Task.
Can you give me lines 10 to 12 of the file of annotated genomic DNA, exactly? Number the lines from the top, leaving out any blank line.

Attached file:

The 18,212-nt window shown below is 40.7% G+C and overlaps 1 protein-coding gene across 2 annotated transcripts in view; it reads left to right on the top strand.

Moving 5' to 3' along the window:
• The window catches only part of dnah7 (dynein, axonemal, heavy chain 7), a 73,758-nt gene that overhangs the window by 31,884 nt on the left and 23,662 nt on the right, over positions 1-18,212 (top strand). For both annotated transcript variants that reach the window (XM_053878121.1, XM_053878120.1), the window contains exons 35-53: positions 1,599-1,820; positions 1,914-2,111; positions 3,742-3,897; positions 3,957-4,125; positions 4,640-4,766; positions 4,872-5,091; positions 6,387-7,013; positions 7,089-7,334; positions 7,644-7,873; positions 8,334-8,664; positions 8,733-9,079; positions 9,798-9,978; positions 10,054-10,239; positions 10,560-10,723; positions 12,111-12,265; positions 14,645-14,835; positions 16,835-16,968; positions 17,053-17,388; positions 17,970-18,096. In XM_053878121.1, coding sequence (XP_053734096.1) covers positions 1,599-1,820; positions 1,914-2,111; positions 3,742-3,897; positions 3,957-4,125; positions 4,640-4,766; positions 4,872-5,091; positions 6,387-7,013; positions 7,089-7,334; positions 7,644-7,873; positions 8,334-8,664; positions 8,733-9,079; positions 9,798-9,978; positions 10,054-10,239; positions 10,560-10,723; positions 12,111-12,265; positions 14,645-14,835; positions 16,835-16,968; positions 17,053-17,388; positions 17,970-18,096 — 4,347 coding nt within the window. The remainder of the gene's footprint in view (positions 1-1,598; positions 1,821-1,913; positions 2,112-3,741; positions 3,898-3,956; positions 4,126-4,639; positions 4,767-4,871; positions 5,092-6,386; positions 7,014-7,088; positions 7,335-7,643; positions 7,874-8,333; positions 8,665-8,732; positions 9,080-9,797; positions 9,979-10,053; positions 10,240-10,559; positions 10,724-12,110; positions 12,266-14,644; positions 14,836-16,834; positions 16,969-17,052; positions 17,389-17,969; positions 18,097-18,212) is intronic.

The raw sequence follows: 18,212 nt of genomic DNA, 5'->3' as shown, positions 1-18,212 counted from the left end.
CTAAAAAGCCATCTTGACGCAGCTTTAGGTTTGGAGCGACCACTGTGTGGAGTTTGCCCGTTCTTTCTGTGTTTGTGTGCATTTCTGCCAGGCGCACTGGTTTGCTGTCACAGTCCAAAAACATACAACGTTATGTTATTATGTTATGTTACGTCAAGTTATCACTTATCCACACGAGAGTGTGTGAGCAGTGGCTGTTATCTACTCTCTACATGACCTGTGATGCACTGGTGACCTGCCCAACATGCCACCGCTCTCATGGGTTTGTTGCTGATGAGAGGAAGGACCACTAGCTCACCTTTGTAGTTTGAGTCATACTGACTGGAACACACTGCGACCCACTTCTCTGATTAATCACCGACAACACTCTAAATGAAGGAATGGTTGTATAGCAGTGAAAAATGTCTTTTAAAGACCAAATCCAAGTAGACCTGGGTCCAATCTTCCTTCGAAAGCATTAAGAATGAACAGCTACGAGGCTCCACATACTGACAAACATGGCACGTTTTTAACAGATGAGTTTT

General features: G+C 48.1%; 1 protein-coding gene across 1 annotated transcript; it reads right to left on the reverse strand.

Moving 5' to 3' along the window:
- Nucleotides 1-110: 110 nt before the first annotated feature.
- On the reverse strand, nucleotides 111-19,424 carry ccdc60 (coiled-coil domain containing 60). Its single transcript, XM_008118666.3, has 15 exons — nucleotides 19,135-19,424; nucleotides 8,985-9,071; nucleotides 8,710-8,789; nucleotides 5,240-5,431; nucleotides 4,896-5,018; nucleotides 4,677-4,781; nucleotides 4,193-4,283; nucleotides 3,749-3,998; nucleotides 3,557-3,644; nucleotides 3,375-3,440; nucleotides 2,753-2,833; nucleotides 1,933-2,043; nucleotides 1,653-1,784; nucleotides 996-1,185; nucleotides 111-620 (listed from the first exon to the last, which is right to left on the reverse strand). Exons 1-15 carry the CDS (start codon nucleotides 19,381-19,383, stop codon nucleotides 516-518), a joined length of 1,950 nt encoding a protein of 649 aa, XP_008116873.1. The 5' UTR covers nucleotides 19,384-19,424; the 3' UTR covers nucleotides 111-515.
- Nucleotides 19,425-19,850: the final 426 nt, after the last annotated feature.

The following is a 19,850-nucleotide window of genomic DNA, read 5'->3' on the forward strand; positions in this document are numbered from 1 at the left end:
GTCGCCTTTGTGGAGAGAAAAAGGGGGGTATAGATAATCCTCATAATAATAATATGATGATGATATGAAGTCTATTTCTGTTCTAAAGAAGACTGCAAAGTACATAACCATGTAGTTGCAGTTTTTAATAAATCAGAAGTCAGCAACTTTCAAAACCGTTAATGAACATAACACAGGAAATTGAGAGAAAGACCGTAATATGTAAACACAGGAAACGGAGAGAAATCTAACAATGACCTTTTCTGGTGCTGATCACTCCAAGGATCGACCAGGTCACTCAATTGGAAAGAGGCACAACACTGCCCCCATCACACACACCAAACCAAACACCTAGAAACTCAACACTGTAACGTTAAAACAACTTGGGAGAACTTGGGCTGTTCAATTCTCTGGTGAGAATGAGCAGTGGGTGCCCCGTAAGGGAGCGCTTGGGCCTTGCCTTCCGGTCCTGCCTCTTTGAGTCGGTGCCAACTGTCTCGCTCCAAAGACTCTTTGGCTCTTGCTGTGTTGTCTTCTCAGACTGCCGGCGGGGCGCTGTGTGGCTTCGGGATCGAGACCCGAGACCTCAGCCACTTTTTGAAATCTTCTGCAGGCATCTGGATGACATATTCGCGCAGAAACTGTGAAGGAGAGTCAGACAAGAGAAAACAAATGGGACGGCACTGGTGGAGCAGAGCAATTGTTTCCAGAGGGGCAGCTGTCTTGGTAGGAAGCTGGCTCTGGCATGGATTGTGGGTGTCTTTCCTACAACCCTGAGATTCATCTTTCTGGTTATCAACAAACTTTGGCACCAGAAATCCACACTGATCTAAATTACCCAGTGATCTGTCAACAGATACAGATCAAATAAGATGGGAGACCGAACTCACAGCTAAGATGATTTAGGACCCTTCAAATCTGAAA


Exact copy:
- Nucleotides 19,425-19,850: the final 426 nt, after the last annotated feature.

The following is a 19,850-nucleotide window of genomic DNA, read 5'->3' on the forward strand; positions in this document are numbered from 1 at the left end:
GTCGCCTTTGTGGAGAGAAAAAGGGGGGTATAGATAATCCTCATAATAATAATATGATGATGATATGAAGTCTATTTCTGTTCTAAAGAAGACTGCAAAGTACATAACCATGTAGTTGCAGTTTTTAATAAATCAGAAGTCAGCAACTTTCAAAACCGTTAATGAACATAACACAGGAAATTGAGAGAAAGACCGTAATATGTAAACACAGGAAACGGAGAGAAATCTAACAATGACCTTTTCTGGTGCTGATCACTCCAAGGATCGACCAGGTCACTCAATTGGAAAGAGGCACAACACTGCCCCCATCACACACACCAAACCAAACACCTAGAAACTCAACACTGTAACGTTAAAACAACTTGGGAGAACTTGGGCTGTTCAATTCTCTGGTGAGAATGAGCAGTGGGTGCCCCGTAAGGGAGCGCTTGGGCCTTGCCTTCCGGTCCTGCCTCTTTGAGTCGGTGCCAACTGTCTCGCTCCAAAGACTCTTTGGCTCTTGCTGTGTTGTCTTCTCAGACTGCCGGCGGGGCGCTGTGTGGCTTCGGGATCGAGACCCGAGACCTCAGCCACTTTTTGAAATCTTCTGCAGGCATCTGGATGACATATTCGCGCAGAAACTGTGAAGGAGAGTCAGACAAGAGAAAACAAATGGGACGGCACTGGTGGAGCAGAGCAATTGTTTCCAGAGGGGCAGCTGTCTTGGTAGGAAGCTGGCTCTGGCATGGATTGTGGGTGTCTTTCCTACAACCCTGAGATTCATCTTTCTGGTTATCAACAAACTTTGGCACCAGAAATCCACACTGATCTAAATTACCCAGTGATCTGTCAACAGATACAGATCAAATAAGATGGGAGACCGAACTCACAGCTAAGATGATTTAGGACCCTTCAAATCTGAAA